Carbon Monoxide Alarm Law Has Taken Effect in Washington State

All homes in Washington state sold after July 2009 must now have carbon monoxide detectors, as a new law pushed by state firefighters took effect as of the beginning of this year in an effort to help reduce the risk of serious injuries or death from carbon monoxide poisoning

The new Washington carbon monoxide detector requirement applies to all residential dwellings in the state, including apartments, single-family homes, condominiums, hotels and other dwellings, whether they are owned by a home owner or rented.

The requirement is unique, since most states with carbon monoxide alarm laws are limited to rental properties. While many efforts across the country are focused on expanding the use of carbon monoxide detectors in hotels and other locations, Washington state is believed to be the first to require the use of the alarms inside individual homes.

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Carbon Monoxide Lawsuits

Exposure to Carbon Monoxide Gas May Cause Permanent Brain Damage, Serious Injury or Death.


The push for the new law came in part by the Seattle Fire Department, following a windstorm in Puget Sound in 2006, which killed eight people, and sickened 250 others due to carbon monoxide exposure.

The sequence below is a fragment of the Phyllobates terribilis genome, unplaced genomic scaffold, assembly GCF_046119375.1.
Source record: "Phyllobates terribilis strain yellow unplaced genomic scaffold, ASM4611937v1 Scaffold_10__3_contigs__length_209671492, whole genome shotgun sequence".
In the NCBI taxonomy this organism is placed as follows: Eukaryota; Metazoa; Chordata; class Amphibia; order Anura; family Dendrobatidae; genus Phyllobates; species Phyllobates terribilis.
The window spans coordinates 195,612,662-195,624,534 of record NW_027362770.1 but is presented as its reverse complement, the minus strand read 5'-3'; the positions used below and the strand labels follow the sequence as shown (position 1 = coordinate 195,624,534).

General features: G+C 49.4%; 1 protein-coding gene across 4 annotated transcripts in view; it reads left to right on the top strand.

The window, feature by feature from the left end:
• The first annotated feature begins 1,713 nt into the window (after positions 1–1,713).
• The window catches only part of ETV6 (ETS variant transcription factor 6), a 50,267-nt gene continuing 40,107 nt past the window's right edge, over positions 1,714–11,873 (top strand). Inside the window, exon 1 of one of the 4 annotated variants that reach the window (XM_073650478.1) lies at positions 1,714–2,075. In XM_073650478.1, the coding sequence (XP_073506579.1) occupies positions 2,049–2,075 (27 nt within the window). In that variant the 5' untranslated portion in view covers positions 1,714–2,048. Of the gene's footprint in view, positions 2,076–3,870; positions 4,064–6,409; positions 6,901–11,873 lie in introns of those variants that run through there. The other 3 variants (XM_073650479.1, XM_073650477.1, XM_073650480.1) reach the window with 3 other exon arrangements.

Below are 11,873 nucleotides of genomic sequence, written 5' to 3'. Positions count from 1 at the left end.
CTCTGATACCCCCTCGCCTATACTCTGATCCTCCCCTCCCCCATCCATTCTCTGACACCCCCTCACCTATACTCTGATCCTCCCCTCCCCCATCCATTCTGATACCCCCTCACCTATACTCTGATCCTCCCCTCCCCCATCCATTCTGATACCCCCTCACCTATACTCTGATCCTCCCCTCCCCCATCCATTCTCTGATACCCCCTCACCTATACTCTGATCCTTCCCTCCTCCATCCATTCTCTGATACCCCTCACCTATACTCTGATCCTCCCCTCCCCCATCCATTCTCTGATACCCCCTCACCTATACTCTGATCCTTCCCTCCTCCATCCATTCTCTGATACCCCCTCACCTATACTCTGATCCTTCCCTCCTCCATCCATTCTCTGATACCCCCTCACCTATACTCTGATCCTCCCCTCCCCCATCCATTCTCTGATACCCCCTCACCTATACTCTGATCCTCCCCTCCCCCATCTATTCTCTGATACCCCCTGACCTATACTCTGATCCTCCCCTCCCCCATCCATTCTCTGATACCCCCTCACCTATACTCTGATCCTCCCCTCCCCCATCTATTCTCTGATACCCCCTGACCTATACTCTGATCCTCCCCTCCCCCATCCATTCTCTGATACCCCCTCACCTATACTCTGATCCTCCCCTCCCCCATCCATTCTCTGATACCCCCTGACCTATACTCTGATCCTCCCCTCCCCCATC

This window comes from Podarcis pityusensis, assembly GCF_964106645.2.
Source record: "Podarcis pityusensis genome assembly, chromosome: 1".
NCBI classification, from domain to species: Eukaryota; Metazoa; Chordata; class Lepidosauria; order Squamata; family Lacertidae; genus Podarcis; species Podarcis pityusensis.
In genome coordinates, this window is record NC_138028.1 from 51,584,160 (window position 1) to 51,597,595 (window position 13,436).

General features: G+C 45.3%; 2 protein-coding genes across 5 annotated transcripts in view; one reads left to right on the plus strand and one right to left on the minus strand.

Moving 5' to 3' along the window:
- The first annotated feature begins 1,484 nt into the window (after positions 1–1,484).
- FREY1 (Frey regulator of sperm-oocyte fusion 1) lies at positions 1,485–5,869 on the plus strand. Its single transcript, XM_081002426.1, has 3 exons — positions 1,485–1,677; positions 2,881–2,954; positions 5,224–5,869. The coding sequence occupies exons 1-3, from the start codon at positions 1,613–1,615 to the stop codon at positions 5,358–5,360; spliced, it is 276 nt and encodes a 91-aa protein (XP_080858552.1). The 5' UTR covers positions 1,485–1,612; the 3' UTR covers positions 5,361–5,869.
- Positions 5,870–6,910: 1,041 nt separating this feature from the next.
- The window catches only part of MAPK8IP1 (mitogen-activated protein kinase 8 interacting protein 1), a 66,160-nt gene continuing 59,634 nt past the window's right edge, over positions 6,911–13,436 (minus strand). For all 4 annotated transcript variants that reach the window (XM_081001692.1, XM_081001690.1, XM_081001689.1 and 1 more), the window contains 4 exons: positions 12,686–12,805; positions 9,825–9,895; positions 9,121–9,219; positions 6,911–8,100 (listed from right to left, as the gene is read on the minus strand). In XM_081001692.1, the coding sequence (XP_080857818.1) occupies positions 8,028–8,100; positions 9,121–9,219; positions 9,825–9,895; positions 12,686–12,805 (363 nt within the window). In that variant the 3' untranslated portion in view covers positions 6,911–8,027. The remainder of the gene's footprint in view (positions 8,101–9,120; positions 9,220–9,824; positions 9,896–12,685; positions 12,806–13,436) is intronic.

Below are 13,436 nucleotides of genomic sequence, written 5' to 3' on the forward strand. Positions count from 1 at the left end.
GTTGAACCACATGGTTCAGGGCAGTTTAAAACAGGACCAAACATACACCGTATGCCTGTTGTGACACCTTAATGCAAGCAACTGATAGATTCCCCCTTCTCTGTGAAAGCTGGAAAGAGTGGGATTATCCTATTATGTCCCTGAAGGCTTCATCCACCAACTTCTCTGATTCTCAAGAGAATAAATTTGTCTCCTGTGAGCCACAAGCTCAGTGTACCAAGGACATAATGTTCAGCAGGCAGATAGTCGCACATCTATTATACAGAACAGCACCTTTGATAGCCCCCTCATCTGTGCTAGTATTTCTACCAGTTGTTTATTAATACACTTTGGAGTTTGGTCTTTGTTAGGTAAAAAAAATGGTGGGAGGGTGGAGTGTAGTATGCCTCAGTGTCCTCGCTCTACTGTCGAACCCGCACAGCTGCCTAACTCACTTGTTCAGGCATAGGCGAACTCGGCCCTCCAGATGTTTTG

Every new home built in Washington state will be required to have carbon monoxide alarms. However, homes occupied before July 2009 are not required to meet the new standard until they are sold. The law requires a detector outside of bedrooms on every floor.

Carbon monoxide is a significantly toxic gas that is colorless, odorless, tasteless and lacks any sort of irritating factor that could allow someone to detect its presence. Leaks of carbon monoxide are the leading cause of fatal poisonings in the United States.

According to the U.S. Centers for Disease Control and Prevention, carbon monoxide poisoning kills about 500 people in the U.S. annually, and is linked to about 15,000 emergency room visits. In many cases, the injuries or deaths could have been prevented by the use of carbon monoxide detectors and proper maintenance on heating systems and generators, leading to the possibility of carbon monoxide lawsuits.

Carbon monoxide poisoning has resulted in 1,000 deaths in Washington between 1990 and 2005.


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